Hands-On With Free-To-Play MMO Magic: Legends
After a jaw-dropping reveal at last year’s Game Awards, Magic: Legends was the game I looking most forward to learning more about at PAX West in Boston last weekend. The upcoming MMORPG is being developed by MMO-legend Cryptic Studios and published by Perfect World.
While Magic: Legends may look like another Diablo-style ARPG at first glance, the game actually has an incredibly strong identity and individual style. The team at Cryptic Studios has done an impressive job translating the card game into an action MMO, and its history of producing successful MMOs tell me that Magic: Legends should absolutely be at the top of everyone’s list.
Turning Cards Into Spells
Not since Kingdom Hearts: Chain of Memories have trading cards been used in real-time combat so effectively (that’s a joke… sort of).
Rather than selecting spells to equip, in Magic: Legends, players build a deck of cards that becomes their pool of active spells. There are limitations: you can only slot a certain number of beasts into any deck, and when you first start out, all of your cards must be of the same color (you eventually will earn the ability to build two-color and even three-color decks as you progress). In combat, you have four spells available to cast at any time. Cast one and that spell is “discarded” to the bottom of your deck and a new spell is drawn. It gives combat a layer of exciting random chance, but it also adds a level of strategy to combat that goes beyond crowd control and mana conservation; In order to be both powerful and efficient, players need to build synergistic spell decks and then use complementary spells with the right timing in battle.
Synergizing spells in an action RPG isn’t a particularly novel concept but adding the card draw-style mechanic instantly makes combat so much more interesting and challenging. Suddenly, your managing not just your position and spacing on the battlefield, but also your available spells, firing off certain spells not just for damage potential, but to set up for massive combos you planned out when you built your deck. It’s a bold new direction for ARPG combat, and more impressively, it triggers your reward centers the same way playing a card game does, almost to a spooky degree.
Not Diablo, But Diablo Fans Will Love It
Diablo is a game all about loot. Once every spell is unlocked and your character is leveled, chasing stronger loot is the progression loop of Diablo. Loot determines essentially all of a character’s stats, their playstyle, and at high levels, the spells and rotations they use. Magic: Legends has no loot to collect. This was difficult for me to wrap my head around when I first started playing. Enemies don’t drop equipment of ever-increasing rarity when I kill them? Then what’s the point then?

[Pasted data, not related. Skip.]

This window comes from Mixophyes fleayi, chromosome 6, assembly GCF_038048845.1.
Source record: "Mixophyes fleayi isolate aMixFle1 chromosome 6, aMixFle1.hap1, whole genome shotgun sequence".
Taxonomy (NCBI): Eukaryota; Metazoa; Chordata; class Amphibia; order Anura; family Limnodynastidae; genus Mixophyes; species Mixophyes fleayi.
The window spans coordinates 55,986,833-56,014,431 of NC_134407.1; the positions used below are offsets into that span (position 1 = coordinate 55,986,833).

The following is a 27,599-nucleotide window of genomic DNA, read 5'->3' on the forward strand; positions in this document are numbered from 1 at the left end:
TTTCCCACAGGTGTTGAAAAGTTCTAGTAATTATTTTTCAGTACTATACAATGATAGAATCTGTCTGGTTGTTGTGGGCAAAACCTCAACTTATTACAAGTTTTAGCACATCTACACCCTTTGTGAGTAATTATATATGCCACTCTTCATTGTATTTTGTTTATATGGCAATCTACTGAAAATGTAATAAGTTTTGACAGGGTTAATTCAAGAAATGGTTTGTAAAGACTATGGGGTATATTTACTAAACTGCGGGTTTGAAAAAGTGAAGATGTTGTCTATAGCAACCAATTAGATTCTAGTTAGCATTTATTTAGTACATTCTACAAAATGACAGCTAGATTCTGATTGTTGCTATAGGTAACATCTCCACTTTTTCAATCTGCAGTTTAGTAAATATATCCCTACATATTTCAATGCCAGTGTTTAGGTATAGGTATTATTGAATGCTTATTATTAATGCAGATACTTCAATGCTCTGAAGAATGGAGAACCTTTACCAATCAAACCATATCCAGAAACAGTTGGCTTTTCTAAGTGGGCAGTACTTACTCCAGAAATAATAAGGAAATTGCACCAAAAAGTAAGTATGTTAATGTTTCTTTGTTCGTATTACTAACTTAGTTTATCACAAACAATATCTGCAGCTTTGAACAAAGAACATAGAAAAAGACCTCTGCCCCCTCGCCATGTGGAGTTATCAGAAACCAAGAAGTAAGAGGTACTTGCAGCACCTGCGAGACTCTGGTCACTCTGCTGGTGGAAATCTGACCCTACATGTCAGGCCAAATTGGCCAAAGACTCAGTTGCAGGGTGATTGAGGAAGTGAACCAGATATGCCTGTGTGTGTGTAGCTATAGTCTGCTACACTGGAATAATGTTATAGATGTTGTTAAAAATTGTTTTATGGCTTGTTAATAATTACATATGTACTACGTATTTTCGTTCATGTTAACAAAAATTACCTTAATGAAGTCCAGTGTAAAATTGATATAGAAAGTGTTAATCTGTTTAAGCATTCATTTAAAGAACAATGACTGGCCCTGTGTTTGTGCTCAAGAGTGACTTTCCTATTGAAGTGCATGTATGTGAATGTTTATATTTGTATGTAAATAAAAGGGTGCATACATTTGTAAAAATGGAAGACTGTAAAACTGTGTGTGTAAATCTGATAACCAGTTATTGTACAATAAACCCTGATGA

Magic: Legends doesn’t rely on loot that inevitably gets out leveled and discarded to define character builds, rather, character building is all about deck building. There is a massive variety of spells to earn and collect as your progress. Every class has access to every color deck, and considering that decks can contain up to three different colors, there is an unbelievable amount of customization and character-building that goes into every deck you build.
That Free-To-Play Flavor
There are enough good examples of high-quality, non-predatory free-to-play games that the stigma is no longer warranted, in my opinion, but I still often find reasons to keep my guard up. Rather than earning loot at the end of a mission or boss fight, the reward screen will show the spell shards you’ve earned. Spell shards are the currency used to upgrade spells, and each shard is specific to the spell it upgrades. Think of it like every spell having an individual progress bar. Spell shards are the XP, but you only have a chance of collecting specific spell shards even if you use the corresponding spell heavily (or not at all).
At the end of a boss fight in my demo, the reward screen showed a nearly endless list of incremental progress I had made across dozens of spells. It certainly didn’t give me the rush you get from a legendary weapon dropping, but that isn’t necessarily a bad thing as long as I’m not overly incentivized to start buying shards to speed up my progress. Adam Hetenyi, the Principal Lead Designer on the game who I spoke to during my play session, said that while the team isn’t ready to go into detail about the monetization structure of the game, players can look to their history with properties like Star Trek Online to get a sense of how reasonably monetized their games are.
Coming In Hot In 2020
I had a blast playing a green deck Beastcaller and red deck Geomancer in the demo (the third announced class is the Mind Mage, which I can’t wait to get my hands on) because the devs have done such a beautiful job marrying the ARPG to a card game. In Magic: Legends you get to have all the wonderfully crunchy fun of theory crafting an OP deck, and then use that deck to obliterate hordes of demons and monsters with powerful spell combos. Magic: Legends is shaping up to be two great flavors that taste great together, and I can’t wait to spend a lot more time with it when the public beta launches sometime later this year.
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